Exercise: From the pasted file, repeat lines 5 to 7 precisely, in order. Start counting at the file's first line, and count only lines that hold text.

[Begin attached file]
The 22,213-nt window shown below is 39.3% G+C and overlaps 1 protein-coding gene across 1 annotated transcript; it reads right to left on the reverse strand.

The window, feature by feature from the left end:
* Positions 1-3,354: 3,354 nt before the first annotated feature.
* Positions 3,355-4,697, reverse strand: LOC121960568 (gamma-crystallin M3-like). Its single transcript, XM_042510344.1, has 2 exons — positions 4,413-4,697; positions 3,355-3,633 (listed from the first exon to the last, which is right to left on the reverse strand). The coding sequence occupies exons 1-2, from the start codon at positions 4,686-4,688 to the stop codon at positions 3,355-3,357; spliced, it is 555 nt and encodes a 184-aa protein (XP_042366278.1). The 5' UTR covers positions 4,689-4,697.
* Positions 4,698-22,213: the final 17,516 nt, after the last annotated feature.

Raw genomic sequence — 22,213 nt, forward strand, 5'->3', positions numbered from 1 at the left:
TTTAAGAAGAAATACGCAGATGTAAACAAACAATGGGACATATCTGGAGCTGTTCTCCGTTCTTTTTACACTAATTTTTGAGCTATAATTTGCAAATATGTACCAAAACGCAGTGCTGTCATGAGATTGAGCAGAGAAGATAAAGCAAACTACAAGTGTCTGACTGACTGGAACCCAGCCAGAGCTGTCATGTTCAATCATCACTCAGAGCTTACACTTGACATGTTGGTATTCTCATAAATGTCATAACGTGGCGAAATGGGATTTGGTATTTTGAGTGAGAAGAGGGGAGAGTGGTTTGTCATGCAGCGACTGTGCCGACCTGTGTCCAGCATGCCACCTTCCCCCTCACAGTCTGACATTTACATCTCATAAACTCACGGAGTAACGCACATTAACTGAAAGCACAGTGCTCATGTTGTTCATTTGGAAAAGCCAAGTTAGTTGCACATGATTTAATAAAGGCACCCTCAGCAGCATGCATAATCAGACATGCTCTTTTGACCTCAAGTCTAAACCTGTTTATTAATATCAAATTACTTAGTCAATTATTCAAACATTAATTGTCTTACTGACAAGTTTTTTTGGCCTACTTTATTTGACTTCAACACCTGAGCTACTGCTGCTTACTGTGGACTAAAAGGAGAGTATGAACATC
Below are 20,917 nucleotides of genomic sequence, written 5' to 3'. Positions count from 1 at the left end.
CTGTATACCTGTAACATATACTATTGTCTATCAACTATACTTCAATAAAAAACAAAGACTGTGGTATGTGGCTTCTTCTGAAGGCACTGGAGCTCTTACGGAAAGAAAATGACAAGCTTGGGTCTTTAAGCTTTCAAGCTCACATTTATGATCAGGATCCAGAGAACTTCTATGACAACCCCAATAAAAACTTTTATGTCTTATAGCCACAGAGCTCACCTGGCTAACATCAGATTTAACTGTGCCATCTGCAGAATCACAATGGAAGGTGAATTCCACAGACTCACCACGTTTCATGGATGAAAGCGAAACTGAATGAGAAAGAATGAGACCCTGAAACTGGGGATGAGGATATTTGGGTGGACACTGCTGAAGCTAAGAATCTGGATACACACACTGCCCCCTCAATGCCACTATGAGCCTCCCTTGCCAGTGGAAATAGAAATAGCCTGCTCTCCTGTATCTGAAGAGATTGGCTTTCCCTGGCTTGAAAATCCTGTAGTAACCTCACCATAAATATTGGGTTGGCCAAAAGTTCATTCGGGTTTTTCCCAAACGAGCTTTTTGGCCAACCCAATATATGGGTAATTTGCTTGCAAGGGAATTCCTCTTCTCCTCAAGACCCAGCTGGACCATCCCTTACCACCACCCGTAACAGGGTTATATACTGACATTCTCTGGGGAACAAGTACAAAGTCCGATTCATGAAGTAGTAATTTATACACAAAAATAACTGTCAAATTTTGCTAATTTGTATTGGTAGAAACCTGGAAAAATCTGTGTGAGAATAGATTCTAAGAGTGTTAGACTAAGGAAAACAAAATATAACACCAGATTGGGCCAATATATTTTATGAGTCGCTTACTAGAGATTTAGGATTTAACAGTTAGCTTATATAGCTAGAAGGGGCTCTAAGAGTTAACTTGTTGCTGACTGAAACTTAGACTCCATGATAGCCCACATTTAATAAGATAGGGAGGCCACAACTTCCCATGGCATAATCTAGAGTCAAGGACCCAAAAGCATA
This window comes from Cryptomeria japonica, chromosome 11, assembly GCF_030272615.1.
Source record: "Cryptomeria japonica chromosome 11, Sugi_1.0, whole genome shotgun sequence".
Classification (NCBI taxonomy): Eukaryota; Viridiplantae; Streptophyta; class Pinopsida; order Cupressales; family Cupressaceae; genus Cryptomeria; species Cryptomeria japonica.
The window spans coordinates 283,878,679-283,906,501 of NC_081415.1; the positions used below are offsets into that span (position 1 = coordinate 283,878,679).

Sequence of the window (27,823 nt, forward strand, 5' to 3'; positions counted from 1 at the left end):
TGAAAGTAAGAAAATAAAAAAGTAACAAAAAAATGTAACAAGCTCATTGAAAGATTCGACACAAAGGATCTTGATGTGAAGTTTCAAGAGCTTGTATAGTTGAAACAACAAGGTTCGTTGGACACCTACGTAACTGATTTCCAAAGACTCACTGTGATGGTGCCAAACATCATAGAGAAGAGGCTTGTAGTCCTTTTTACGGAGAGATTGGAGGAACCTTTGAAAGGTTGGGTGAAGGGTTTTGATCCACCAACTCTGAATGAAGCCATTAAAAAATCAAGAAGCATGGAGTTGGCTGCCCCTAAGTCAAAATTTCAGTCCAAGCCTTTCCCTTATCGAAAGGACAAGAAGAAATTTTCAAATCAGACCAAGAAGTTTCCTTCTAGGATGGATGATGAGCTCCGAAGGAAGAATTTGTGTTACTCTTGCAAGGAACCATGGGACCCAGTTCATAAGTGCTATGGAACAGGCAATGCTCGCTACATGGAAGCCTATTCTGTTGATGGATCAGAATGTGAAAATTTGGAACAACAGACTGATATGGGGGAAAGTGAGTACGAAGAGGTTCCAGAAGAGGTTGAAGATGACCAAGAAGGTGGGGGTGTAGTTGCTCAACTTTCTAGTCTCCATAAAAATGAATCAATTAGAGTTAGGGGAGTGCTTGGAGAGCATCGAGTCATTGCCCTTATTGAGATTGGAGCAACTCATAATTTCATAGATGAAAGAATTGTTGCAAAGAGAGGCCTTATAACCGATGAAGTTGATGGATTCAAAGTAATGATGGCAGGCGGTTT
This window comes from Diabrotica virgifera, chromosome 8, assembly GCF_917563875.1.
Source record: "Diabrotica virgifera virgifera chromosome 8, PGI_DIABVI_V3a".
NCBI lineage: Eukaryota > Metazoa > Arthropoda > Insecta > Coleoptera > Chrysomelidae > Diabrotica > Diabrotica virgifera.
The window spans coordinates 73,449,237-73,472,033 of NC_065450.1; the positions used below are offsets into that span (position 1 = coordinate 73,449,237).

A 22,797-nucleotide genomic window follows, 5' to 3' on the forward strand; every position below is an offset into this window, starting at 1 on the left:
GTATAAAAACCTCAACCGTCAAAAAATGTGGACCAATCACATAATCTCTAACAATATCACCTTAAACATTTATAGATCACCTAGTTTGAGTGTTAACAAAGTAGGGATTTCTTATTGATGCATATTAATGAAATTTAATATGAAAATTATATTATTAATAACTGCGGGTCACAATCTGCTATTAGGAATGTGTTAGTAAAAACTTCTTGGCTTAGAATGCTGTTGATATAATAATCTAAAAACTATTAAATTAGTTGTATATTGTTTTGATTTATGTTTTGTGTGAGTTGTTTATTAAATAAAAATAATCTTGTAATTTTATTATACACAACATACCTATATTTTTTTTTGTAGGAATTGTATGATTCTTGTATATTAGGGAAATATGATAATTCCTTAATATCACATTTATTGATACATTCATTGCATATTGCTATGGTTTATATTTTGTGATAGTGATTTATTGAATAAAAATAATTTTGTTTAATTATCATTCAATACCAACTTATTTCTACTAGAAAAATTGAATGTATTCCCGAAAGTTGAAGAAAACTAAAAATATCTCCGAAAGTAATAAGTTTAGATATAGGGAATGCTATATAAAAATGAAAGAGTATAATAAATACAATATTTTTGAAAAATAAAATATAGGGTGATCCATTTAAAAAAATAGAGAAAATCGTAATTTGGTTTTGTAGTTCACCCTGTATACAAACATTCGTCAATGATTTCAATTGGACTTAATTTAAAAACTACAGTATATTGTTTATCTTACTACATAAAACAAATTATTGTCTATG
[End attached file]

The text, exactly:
* Positions 4,698-22,213: the final 17,516 nt, after the last annotated feature.

Raw genomic sequence — 22,213 nt, forward strand, 5'->3', positions numbered from 1 at the left:
TTTAAGAAGAAATACGCAGATGTAAACAAACAATGGGACATATCTGGAGCTGTTCTCCGTTCTTTTTACACTAATTTTTGAGCTATAATTTGCAAATATGTACCAAAACGCAGTGCTGTCATGAGATTGAGCAGAGAAGATAAAGCAAACTACAAGTGTCTGACTGACTGGAACCCAGCCAGAGCTGTCATGTTCAATCATCACTCAGAGCTTACACTTGACATGTTGGTATTCTCATAAATGTCATAACGTGGCGAAATGGGATTTGGTATTTTGAGTGAGAAGAGGGGAGAGTGGTTTGTCATGCAGCGACTGTGCCGACCTGTGTCCAGCATGCCACCTTCCCCCTCACAGTCTGACATTTACATCTCATAAACTCACGGAGTAACGCACATTAACTGAAAGCACAGTGCTCATGTTGTTCATTTGGAAAAGCCAAGTTAGTTGCACATGATTTAATAAAGGCACCCTCAGCAGCATGCATAATCAGACATGCTCTTTTGACCTCAAGTCTAAACCTGTTTATTAATATCAAATTACTTAGTCAATTATTCAAACATTAATTGTCTTACTGACAAGTTTTTTTGGCCTACTTTATTTGACTTCAACACCTGAGCTACTGCTGCTTACTGTGGACTAAAAGGAGAGTATGAACATC